Islamic Banking

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Islamic Banking

A system of banking that only offers products that conform to the sharia, or Islamic law. For example, in Islamic banking, checking and savings deposits do not accrue interest. They either lie dormant until withdrawal or are invested. Because this involves higher risk than conventional banking services, various highly technical products have been developed to mitigate risk and generally imitate "regular" banks as much as possible while still complying with Islamic law. Considerable debate exists as to whether these Islamic banking products are in fact sharia-compliant.
References in periodicals archive ?
L'Istisna'a est un contrat par lequel le Client, en tant que " Acquereur Final " ou " Maitre d'Ouvrage " souhaite acquerir un bien necessitant un processus de fabrication.
Maputo, June 11 (ONA) The Sultanate and the Islamic Development Bank (IDB) signed today Istisna'a and Istisna'a Agency agreements according to which IDB will provide the Sultanate with $176 million worth loan (equivalent to almost RO 68 million) to finance 86% of the cost of water supply project from Wadi Dhaiqah to Muscat and Quriyat, which costs RO 79 million.
The analysis of application of salam and istisna'a in islamic financial industry.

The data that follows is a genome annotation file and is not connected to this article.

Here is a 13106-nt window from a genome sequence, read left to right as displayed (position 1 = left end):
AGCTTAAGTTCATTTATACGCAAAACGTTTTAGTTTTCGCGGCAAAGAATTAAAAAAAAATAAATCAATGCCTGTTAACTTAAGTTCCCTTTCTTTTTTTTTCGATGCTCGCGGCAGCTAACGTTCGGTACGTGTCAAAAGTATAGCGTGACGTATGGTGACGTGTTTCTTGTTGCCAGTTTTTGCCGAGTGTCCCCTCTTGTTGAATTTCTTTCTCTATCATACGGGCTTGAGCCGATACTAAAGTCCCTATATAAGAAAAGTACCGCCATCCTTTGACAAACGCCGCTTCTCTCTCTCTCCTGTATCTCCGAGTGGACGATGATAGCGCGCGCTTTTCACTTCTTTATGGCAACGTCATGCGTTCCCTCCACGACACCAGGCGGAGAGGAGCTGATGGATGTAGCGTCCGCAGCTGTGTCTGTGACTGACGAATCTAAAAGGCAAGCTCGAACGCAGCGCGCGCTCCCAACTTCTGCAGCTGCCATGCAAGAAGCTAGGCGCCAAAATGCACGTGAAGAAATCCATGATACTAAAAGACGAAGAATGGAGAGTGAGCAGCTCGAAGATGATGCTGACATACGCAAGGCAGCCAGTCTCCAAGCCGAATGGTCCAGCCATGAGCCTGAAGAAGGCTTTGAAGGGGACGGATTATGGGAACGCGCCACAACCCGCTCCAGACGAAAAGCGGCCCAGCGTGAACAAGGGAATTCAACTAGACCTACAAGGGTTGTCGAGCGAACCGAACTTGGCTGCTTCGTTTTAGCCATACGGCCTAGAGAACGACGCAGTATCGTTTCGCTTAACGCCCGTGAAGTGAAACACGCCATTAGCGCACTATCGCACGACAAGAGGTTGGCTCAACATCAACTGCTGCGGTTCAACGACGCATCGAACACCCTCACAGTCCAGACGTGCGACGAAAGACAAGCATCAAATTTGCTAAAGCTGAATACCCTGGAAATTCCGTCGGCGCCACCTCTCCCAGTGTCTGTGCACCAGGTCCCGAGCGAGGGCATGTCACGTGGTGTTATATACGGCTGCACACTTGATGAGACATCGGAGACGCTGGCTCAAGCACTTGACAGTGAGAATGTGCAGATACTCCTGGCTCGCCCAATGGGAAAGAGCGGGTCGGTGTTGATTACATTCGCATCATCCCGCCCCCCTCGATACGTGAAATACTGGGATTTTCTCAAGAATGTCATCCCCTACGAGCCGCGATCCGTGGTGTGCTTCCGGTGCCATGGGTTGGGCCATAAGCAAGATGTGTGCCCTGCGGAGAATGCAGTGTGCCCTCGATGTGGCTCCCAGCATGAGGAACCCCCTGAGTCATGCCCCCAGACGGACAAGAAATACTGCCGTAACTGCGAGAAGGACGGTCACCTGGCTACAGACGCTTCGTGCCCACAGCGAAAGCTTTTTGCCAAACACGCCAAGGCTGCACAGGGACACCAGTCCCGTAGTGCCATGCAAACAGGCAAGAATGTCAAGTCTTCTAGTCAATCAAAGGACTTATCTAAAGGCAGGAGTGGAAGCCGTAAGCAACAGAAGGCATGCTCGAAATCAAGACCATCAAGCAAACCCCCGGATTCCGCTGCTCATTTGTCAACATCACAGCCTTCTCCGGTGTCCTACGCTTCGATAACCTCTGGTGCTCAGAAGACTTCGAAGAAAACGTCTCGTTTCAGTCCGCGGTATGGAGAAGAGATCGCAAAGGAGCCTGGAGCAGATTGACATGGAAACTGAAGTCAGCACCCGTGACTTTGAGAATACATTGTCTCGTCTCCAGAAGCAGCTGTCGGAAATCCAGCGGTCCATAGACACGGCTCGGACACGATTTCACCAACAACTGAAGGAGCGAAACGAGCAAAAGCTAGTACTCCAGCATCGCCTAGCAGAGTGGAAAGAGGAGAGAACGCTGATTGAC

Sukuk is one of the commonly used Islamic Structures in project finance, classified in various forms such as, among others, istisna'a ijara, wakala ijaras etc Other forms of Islamic Funds include Parallel Islamic Funds, Equity Investment Funds, Real-Estate Funds (REITs), etc.
Stipulations on an Islamic commodity fund include concrete proof of ownership from the seller; and forward sales are generally frowned upon, although there are two types of contract, Istisna'a and Salam, which allow a variation of it.
Summary: Islamic modes of financing like Murabaha, Musharaka, Mudaraba, Ijara, Salam, Istisna'a and other Islamic modes ...
Moreover, we can get involved in issuing mudharba, leasing and istisna'a bonds and other financial instruments.
The loan was arranged through the so-called Istisna'a, a Shariah mode of financing widely used by Islamic banks and financial institutions.
It provides Islamic financing such as Murabaha, Sukuk, Mudaraba, Musawama, Musharaka, Ijarah and Istisna'a.
The Istisna'a and forward Ijara agreement was signed at ADIB offices by Aqeel A.
The net proceeds of the issue of such certificates will be used to purchase a portfolio of sukuk assets which may comprise ijara assets, murabaha contracts, istisna'a contracts and Islamic Development Bank's (IDB or the Bank) investments in equity and sukuk certificates.
Other services on offer include: saving accounts; investment deposits, which offer the chance to invest in remunerative businesses, with profits awarded at the end of the deposit term according to the investments' performance; and real estate financing to help a customer own a new house through Murabaha, Ijara and Istisna'a that cover up to 80 per cent of the value of the property over a maximum period of 20 years.'

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